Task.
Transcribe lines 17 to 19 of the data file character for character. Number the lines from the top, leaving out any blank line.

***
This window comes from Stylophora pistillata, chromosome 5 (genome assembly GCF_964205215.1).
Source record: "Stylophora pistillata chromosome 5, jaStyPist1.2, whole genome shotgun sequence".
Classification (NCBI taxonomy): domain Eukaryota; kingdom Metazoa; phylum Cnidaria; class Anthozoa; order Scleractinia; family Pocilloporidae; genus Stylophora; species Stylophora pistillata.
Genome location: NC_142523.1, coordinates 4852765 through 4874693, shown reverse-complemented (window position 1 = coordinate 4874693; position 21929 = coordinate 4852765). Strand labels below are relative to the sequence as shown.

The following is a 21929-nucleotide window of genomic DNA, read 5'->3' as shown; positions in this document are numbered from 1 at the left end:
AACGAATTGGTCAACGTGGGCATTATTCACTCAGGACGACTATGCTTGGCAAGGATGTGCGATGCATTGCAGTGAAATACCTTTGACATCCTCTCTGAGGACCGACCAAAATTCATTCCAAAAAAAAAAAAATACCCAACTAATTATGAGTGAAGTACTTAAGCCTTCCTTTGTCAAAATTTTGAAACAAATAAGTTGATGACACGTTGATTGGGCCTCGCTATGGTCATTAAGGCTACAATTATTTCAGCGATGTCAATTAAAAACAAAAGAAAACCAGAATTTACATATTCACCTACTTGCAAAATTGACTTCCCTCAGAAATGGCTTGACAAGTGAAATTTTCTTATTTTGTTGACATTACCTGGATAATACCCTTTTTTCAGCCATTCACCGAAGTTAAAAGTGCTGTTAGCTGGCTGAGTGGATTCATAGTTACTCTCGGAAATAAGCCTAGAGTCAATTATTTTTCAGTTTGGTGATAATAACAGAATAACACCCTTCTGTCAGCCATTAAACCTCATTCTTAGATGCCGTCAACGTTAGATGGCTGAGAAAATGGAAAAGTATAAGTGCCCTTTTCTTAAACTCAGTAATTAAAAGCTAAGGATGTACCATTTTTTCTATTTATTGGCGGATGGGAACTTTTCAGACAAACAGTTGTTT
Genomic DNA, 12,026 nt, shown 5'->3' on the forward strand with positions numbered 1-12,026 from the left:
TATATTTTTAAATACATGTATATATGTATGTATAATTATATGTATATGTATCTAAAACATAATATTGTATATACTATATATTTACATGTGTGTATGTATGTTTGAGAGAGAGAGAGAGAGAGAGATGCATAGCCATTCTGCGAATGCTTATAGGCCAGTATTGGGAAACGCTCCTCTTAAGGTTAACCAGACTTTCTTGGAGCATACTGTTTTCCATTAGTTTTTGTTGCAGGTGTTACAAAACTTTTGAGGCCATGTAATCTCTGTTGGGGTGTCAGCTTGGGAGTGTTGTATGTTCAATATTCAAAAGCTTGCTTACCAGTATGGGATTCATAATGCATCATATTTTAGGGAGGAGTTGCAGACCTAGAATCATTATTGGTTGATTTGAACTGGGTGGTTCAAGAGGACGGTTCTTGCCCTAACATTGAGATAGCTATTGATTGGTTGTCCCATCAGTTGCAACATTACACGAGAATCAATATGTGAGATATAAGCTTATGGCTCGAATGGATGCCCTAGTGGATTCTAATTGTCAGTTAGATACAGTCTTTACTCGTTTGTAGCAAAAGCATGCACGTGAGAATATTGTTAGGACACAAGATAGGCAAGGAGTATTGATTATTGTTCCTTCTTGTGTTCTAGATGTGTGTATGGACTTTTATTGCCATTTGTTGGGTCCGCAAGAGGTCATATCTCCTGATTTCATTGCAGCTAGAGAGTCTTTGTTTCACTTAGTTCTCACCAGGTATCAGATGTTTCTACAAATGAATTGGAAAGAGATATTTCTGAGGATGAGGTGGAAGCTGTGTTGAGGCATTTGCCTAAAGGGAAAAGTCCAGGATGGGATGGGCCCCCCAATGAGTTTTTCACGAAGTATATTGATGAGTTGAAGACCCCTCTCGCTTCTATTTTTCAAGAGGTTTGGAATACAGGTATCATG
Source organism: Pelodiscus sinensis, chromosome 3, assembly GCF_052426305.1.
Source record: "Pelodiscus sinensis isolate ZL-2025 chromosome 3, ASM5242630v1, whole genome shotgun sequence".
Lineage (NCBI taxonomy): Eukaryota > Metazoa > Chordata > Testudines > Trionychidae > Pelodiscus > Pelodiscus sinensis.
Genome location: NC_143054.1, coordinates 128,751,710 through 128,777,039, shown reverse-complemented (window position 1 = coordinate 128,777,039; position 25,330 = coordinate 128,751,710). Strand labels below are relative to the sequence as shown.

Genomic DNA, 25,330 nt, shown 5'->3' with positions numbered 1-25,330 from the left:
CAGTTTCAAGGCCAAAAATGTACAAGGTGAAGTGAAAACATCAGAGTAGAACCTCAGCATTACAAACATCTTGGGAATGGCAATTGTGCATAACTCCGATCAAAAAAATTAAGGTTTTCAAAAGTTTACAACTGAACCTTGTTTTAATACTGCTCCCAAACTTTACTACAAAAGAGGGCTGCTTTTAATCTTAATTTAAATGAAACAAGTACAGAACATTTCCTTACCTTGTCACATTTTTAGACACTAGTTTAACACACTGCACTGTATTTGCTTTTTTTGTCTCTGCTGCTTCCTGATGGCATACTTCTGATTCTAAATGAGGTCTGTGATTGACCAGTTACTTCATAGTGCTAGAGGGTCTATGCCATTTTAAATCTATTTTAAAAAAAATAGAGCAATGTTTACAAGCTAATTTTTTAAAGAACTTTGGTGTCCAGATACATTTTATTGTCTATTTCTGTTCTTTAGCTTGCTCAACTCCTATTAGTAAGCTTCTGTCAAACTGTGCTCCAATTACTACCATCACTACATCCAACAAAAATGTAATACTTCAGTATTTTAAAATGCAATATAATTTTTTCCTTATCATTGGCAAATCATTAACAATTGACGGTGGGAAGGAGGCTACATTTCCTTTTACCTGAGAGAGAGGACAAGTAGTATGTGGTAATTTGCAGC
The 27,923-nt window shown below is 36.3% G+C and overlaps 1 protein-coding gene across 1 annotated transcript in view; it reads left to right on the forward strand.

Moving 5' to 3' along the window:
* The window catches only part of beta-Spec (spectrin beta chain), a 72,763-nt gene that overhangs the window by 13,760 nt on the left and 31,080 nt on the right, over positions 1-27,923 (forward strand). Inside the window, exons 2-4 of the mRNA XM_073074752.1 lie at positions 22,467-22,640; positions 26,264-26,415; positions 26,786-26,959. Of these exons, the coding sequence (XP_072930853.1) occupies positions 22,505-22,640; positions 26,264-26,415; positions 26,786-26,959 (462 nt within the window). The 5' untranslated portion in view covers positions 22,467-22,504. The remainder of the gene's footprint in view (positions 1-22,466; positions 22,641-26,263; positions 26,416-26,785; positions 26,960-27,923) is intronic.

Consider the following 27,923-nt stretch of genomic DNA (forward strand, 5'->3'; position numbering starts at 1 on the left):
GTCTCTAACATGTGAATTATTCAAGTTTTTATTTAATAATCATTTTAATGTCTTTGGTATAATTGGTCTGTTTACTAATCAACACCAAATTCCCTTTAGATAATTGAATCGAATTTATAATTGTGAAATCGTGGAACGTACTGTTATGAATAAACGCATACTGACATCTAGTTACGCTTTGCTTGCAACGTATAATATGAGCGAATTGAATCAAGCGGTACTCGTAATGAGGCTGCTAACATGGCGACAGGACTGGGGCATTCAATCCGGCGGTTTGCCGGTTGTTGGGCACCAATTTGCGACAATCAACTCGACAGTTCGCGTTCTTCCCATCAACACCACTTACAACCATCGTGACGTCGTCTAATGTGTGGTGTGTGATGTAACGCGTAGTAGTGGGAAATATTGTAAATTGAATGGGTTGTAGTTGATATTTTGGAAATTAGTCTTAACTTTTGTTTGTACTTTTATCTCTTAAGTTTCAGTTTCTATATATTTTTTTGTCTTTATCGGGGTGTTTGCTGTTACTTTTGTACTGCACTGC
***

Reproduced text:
* The window catches only part of beta-Spec (spectrin beta chain), a 72,763-nt gene that overhangs the window by 13,760 nt on the left and 31,080 nt on the right, over positions 1-27,923 (forward strand). Inside the window, exons 2-4 of the mRNA XM_073074752.1 lie at positions 22,467-22,640; positions 26,264-26,415; positions 26,786-26,959. Of these exons, the coding sequence (XP_072930853.1) occupies positions 22,505-22,640; positions 26,264-26,415; positions 26,786-26,959 (462 nt within the window). The 5' untranslated portion in view covers positions 22,467-22,504. The remainder of the gene's footprint in view (positions 1-22,466; positions 22,641-26,263; positions 26,416-26,785; positions 26,960-27,923) is intronic.

Consider the following 27,923-nt stretch of genomic DNA (forward strand, 5'->3'; position numbering starts at 1 on the left):
GTCTCTAACATGTGAATTATTCAAGTTTTTATTTAATAATCATTTTAATGTCTTTGGTATAATTGGTCTGTTTACTAATCAACACCAAATTCCCTTTAGATAATTGAATCGAATTTATAATTGTGAAATCGTGGAACGTACTGTTATGAATAAACGCATACTGACATCTAGTTACGCTTTGCTTGCAACGTATAATATGAGCGAATTGAATCAAGCGGTACTCGTAATGAGGCTGCTAACATGGCGACAGGACTGGGGCATTCAATCCGGCGGTTTGCCGGTTGTTGGGCACCAATTTGCGACAATCAACTCGACAGTTCGCGTTCTTCCCATCAACACCACTTACAACCATCGTGACGTCGTCTAATGTGTGGTGTGTGATGTAACGCGTAGTAGTGGGAAATATTGTAAATTGAATGGGTTGTAGTTGATATTTTGGAAATTAGTCTTAACTTTTGTTTGTACTTTTATCTCTTAAGTTTCAGTTTCTATATATTTTTTTGTCTTTATCGGGGTGTTTGCTGTTACTTTTGTACTGCACTGC